Internet non-adoption is linked to certain demographic variables, including age, educational attainment, household income and community type.
The steady growth in adoption that social platforms have experienced in the U.S. over the past decade also appears to be slowing.
Most Americans anticipate widespread job automation in the future, and they generally foresee more negative than positive effects from these advances.
A majority of parents are concerned about the experiences their teen might encounter online. Parents take various actions to monitor and police their teen’s online behavior.
Most Americans believe the health benefits of the MMR vaccine are high and the risks are low. Many favor school-based vaccine requirements.
Mobile phone users see a mix of benefits and pitfalls related to their devices, and Facebook and WhatsApp are among the most widely used digital platforms.
Pew Research Center released several reports in 2018 that explored the role and meaning of algorithms in people’s lives today.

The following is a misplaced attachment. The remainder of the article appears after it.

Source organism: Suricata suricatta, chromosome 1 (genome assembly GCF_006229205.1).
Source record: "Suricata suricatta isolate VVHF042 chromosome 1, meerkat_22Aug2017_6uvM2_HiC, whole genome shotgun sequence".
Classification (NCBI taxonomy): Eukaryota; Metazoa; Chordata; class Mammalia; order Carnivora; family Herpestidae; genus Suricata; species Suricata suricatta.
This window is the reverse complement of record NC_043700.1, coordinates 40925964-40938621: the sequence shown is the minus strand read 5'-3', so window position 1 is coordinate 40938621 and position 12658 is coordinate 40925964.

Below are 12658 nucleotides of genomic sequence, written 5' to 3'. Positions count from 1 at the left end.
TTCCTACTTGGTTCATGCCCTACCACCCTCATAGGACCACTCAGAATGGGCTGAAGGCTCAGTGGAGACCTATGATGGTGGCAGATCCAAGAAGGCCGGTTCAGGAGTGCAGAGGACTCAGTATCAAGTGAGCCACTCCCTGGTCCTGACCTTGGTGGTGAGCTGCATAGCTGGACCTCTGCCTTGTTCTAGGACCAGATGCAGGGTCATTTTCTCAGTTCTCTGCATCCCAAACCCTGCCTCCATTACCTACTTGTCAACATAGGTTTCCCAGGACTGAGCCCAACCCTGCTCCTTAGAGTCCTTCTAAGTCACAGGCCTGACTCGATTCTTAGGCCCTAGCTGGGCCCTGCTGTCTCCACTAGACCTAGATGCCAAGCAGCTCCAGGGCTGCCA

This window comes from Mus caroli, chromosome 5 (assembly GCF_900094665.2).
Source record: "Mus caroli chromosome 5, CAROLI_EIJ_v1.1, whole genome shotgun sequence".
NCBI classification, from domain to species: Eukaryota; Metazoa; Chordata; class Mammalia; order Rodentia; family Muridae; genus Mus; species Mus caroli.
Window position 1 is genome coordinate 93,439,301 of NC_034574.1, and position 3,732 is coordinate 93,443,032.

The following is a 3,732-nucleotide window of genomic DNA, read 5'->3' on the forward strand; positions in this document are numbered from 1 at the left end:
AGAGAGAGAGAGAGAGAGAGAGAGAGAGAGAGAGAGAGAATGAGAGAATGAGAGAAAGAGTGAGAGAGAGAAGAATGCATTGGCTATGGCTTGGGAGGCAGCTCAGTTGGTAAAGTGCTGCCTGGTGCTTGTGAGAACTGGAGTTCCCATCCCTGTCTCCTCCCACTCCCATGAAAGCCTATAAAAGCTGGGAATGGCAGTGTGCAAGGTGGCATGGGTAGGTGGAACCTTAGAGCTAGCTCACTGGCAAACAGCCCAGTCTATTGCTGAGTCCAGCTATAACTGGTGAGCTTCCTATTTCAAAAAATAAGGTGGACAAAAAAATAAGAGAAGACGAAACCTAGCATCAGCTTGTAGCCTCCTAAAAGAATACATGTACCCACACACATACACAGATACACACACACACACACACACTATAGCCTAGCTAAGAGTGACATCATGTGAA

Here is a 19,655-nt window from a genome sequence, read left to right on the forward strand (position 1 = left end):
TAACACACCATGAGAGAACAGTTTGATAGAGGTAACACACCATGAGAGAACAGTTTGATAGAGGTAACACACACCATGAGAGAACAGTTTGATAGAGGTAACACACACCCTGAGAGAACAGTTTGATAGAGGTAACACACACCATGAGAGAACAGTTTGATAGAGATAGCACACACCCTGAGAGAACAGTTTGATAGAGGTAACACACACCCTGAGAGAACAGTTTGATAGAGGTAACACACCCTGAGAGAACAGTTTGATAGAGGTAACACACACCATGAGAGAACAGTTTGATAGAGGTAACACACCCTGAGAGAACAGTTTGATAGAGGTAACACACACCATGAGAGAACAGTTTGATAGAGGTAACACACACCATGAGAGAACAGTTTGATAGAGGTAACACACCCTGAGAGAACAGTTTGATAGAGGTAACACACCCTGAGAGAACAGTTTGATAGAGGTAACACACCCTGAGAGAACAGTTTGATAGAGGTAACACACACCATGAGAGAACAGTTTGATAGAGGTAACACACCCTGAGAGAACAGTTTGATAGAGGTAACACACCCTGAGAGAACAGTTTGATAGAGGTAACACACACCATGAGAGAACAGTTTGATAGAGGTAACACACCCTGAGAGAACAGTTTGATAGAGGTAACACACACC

Today, 36% of U.S. adults say they have ever used a ride-hailing service such as Uber or Lyft. Prominent urban-rural gaps in adoption exist.
Roughly three-in-ten U.S. adults say they make no purchases using cash during a typical week, up slightly from 24% in 2015.
Close to half of U.S. teens say they are on the internet “almost constantly." Yet highly plugged-in youth in America are just as likely as their less-connected peers to socialize regularly with their friends in person.